How the fel does demonic fury work?

This is the big question about the talent calculator so far. It's what destruction got for blue post clarification, and it's what demo really needs to tell what exactly it's going to feel like. We know the secondary resource will be demonic fury, and we know various spells will generate certain amounts of fury and that Metamorphosis makes fury's effect more awesome.

Unfortunately, that's only half of it. We still need to know how demonic fury is spent and whether Metamorphosis is supposed to be the normal (infinite) state of DPSing or the exception (DPS cooldown) state.

The original idea was that a warlock would build up enough demonic fury (say, to 100) and at the maximum fury would just automatically shift into Metamorphosis. Then, after the fury drained to 0 during Metamorphosis, the warlock would return to normal racial form to begin the cycle again.

I'm not quite a fan of this generate-then-drain method. Destruction will already have a resource that builds and then spends. I'm a much bigger fan of Metamorphosis' requiring some active skill to DPS well with rather than a passive reward for performing the theorycrafted best pattern of spells to 100 fury.

I would like to see Metamorphosis an activated and then fury-driven state. It would be boring if staying in Metamorphosis were an easy thing -- that is, there's no fun if Metamorphosis is the default state for a demonology warlock. It's supposed to be an awesome moment when a warlock turns into the purple Illidan, not an expectation.

We don't know (as of writing this) if abilities that granted demonic fury outside of Metamorphosis will spend fury inside or not. I'd like to see the ability to generate some fury while still in Metamorphosis but have the spending or draining of fury eventually outweigh the gain. This way, warlocks could adapt Metamorphosis's timing to the encounters, stretching out Metamorphosis for only a little bit or as long as possible, depending on the raid's timing of specific phases or mechanics.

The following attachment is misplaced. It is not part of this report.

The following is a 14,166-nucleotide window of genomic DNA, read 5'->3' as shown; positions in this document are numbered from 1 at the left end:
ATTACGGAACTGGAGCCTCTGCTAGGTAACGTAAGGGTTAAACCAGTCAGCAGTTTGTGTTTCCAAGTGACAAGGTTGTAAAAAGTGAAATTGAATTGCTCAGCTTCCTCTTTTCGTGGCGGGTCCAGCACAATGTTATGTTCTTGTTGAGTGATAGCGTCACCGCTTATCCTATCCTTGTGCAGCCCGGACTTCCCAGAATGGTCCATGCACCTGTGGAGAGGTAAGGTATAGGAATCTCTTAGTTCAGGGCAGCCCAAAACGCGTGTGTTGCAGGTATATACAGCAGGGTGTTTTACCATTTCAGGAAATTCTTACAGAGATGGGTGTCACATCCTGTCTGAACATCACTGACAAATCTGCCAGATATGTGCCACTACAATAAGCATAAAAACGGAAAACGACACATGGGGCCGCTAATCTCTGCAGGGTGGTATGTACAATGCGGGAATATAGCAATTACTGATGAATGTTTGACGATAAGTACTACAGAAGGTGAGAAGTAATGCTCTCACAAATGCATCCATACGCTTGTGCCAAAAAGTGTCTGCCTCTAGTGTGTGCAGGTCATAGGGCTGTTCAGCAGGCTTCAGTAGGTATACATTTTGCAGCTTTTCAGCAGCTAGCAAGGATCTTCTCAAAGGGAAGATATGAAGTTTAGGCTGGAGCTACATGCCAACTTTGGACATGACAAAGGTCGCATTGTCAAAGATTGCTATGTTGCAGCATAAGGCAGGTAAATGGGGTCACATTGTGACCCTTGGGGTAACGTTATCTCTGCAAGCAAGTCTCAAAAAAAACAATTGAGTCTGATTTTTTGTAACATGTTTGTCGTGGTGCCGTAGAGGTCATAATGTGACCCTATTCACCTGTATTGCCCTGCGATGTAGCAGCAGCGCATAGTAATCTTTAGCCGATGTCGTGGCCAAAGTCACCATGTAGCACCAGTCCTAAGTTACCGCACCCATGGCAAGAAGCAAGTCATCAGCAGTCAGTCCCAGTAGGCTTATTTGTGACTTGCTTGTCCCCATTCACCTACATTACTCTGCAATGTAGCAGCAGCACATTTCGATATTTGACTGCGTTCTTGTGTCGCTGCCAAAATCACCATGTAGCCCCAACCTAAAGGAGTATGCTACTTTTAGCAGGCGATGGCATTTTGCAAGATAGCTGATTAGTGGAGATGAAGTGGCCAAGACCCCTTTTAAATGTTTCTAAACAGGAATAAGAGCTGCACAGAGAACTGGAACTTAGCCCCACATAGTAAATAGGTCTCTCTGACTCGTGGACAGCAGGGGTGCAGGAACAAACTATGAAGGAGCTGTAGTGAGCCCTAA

I've like demonic fury to be something that matters to demonology, something that is a mark of skill in the spec, not just another bar to fill up and down.

But what about warlock tanks?!

Let's face it: Nether Plating screams warlock tank.

Nether Plating for a clothy DPS class is odd, when you think about it. Sure, it's been a part of Metamorphosis for ages. Shaman lost their tanking viability a long time ago, but demonology warlocks still have the 6% reduction for being critically hit by melee attacks. Not even the plate DPS specs have that!

The armor increase is on par with tanking armor as well. With rounding, my bear has approximately 51.6k armor, in bear form with all her fine leather and bear-appropriate talents. My warlock has about 9.6k armor, and 600% of that would be 57.6k armor (my 'lock has 15 ilevels on my bear, OK?).

But without all that wonderful dodging or blocking or parrying or damage-absorbing buffs, warlock tanking isn't going to happen. Don't worry, my fellow demonics, I dream about drain tanking too -- but a sixth tank spec to balance with the others?

Keep dreaming.

Blood Pact is a weekly column detailing DOTs, demons and all the dastardly deeds done by warlocks. We'll coach you in the fine art of staying alive, help pick the best target for Dark Intent, and steer you through tier 13 set bonuses.